So, if you look over in the sidebar for my website, you’ll see a new block under my bio. “In Progress” contains the writing projects I’m currently working on with their working titles. Novels first (italic titles), then short stories (titles in quotes).
My goal is to update these word counts once a week on Fridays, and hopefully to watch the bars climb as I add to my stories.
Then, when one hits 100% completion, I have a beer to celebrate and ice down my legs.
Over at “A Newbie’s Guide to Publishing,” J.A. Konrath and Barry Eisler are dissecting a recent publication by literary agent Donald Maass. Konrath and Eisler do an excellent job disassembling Maass’ arguments point-by-point, and if you have the time you should stop by and read it.
For my part, there were two things that stuck out and that I couldn’t let go by uncommented.
Here’s the first point:
First, e-books have not hurt the print publishers but rather have helped them. Especially in the recent recession, low-cost/high-margin e-books have been a bright spot. They’ve kept publishers profitable even as brick-and-mortar book retailing has shrunk and consumers have grown cautious. With the mass-market paperback pricing itself nearly out of existence, low-priced e-books have arrived (with help from the Department of Justice) to keep value-conscious readers reading. Of course, the difficult and expensive business of selling print books must still be faced but at least there’s some gravy to make the task tasty.
This is the beginning of a trend that continues through all Maass’ argument, and it’s troubling. Maass is a literary agent. His client is supposed to be the author, the one actually creating the words. Instead, he seems to spend an inordinate amount of time focusing on how well the publishing companies are doing and never really addresses how any of this innovation is helping the authors. By the end of his argument, it seems pretty clear that Maass sees his authors not as his customers, but rather as his product that is to be fed to his real customers, the publishers.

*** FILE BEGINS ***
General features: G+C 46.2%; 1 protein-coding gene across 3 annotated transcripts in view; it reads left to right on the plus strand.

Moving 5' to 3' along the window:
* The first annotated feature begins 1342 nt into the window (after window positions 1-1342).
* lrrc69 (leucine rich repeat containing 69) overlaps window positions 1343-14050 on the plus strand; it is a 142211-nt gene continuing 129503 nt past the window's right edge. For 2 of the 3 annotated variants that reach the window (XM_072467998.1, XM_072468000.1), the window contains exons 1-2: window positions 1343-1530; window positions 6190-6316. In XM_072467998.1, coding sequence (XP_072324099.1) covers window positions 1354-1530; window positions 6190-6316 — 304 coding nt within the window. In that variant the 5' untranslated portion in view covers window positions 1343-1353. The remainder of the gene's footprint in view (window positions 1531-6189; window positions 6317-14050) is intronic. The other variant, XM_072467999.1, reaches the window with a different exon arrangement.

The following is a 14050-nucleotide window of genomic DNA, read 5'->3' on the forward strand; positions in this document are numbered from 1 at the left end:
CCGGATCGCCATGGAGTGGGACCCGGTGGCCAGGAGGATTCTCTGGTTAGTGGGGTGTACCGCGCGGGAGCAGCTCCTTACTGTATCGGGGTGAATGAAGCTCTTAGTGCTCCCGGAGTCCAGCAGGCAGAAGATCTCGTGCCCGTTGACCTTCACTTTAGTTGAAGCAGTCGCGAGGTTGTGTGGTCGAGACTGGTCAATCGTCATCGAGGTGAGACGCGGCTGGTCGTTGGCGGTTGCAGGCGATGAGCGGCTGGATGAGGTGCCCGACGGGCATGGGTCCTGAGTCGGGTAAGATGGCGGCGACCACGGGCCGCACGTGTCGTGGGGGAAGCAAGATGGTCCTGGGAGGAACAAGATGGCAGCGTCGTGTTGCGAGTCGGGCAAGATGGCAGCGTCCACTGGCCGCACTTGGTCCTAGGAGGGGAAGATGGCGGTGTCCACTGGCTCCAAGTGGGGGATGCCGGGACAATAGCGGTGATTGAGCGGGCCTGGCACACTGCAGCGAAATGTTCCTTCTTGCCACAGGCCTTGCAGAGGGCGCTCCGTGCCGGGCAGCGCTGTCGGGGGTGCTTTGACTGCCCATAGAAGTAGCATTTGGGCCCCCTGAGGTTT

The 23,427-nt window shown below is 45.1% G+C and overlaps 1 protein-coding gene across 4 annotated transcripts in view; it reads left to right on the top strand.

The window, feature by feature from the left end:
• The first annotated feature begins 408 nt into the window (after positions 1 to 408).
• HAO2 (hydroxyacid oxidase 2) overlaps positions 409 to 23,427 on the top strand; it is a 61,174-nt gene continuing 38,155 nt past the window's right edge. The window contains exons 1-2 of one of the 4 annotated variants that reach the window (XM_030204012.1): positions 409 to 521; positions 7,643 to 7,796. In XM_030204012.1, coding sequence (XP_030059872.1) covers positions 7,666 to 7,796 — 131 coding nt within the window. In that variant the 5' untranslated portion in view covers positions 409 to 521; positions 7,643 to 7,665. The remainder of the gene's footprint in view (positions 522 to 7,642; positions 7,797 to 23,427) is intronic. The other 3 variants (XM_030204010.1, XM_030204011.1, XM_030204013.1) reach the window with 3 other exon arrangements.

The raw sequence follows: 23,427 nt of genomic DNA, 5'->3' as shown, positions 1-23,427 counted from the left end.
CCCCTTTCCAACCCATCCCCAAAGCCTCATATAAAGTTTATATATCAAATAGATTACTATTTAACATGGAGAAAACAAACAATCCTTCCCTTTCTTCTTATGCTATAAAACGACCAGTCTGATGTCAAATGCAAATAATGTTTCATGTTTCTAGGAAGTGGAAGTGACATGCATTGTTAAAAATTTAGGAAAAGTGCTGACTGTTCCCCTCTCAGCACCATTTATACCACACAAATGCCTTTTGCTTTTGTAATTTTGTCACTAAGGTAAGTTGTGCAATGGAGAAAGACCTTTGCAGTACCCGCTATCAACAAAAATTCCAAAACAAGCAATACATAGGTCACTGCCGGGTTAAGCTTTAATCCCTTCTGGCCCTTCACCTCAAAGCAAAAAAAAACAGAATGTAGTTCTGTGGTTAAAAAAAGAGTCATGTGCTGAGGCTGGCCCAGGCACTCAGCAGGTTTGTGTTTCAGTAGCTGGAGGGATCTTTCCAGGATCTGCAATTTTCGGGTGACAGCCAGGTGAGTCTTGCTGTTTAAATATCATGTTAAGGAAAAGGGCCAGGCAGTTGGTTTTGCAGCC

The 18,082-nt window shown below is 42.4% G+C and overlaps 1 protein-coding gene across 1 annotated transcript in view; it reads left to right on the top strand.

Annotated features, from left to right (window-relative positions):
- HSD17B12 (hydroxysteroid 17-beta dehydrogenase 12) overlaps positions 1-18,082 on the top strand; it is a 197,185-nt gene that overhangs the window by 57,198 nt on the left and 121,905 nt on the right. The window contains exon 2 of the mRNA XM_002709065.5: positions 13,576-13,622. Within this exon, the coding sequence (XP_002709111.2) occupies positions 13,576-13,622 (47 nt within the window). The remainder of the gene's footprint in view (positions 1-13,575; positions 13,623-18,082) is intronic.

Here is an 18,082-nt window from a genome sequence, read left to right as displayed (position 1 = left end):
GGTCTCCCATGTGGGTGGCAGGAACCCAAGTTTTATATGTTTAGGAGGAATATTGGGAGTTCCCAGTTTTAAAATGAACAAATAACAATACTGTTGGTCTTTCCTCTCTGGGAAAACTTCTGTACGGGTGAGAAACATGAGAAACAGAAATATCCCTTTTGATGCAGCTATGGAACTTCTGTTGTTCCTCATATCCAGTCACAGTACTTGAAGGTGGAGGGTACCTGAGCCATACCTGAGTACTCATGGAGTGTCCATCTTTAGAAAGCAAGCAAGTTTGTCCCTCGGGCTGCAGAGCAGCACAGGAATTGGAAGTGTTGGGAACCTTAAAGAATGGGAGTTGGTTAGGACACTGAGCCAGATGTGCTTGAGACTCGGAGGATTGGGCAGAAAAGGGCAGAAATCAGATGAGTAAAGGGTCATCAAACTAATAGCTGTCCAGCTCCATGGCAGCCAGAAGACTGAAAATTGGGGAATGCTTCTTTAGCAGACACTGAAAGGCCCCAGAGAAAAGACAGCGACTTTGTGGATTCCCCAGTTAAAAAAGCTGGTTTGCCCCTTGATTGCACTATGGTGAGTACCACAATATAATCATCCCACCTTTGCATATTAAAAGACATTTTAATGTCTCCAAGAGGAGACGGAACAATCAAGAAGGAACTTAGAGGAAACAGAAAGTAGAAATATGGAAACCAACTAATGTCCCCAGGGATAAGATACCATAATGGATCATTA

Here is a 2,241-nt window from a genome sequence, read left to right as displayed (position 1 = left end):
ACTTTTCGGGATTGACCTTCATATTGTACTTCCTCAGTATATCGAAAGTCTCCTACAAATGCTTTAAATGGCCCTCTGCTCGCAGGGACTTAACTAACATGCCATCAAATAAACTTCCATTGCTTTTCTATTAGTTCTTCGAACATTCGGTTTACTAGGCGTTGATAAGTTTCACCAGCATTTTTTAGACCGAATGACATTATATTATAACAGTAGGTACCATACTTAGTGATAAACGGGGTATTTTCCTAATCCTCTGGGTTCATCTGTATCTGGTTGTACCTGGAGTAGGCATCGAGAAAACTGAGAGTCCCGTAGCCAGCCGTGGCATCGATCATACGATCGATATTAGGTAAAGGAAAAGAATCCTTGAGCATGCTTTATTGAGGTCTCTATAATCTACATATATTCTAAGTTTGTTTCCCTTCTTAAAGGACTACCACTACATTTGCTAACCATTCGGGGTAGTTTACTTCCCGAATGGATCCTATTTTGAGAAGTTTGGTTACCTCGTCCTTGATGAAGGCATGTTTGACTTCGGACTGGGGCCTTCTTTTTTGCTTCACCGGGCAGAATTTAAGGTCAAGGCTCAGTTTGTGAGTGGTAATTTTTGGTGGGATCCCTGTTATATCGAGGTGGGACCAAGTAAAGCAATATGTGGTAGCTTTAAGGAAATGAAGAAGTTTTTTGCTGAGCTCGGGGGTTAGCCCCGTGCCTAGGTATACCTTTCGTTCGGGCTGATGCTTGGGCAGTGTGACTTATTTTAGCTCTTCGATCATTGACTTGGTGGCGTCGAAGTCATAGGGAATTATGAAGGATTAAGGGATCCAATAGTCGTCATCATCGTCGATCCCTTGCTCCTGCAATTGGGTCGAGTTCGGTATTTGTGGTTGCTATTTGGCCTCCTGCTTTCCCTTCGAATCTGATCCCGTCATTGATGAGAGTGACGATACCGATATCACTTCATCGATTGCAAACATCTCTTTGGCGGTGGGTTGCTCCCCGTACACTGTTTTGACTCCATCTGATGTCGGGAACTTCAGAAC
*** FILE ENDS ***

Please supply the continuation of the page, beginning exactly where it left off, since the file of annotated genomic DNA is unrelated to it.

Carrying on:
Which leads directly into the second thing that got me kind of riled up.
Second, the self-publishing movement has been a boon to the print industry. Far from being threatened, print publishers instead are now gratefully relieved of the money-losing burden of the mid-list. Like giant banks that have discovered that banking is boring and the real money is in gambling, big publishers are now free to focus on the high-risk/high-reward game of finding the next Twilight, Hunger Games, Game of Thrones or Fifty Shades of Grey.
This is amazing. This is truly gob-smacking.
It’s difficult to know where to begin.
The mid-list consists of the authors who routinely turn out work that the publishers like and will put out, but who never rise to the sales levels of a James Patterson or a Stephen King. If you’ve ever read a book from an author you didn’t recognize, only to realize they have five or ten other books out and you still haven’t seen them on the bestseller lists or seen any of their work turned into movies or television shows, chances are you’ve encountered a mid-lister.
The vast majority of Maass’ clients? Most likely mid-listers.
Most of the authors who make their livings off of their writings?
It’s safe to say that if you have a full-time author who isn’t able to afford a solid gold swimming pool, they’re probably a mid-lister.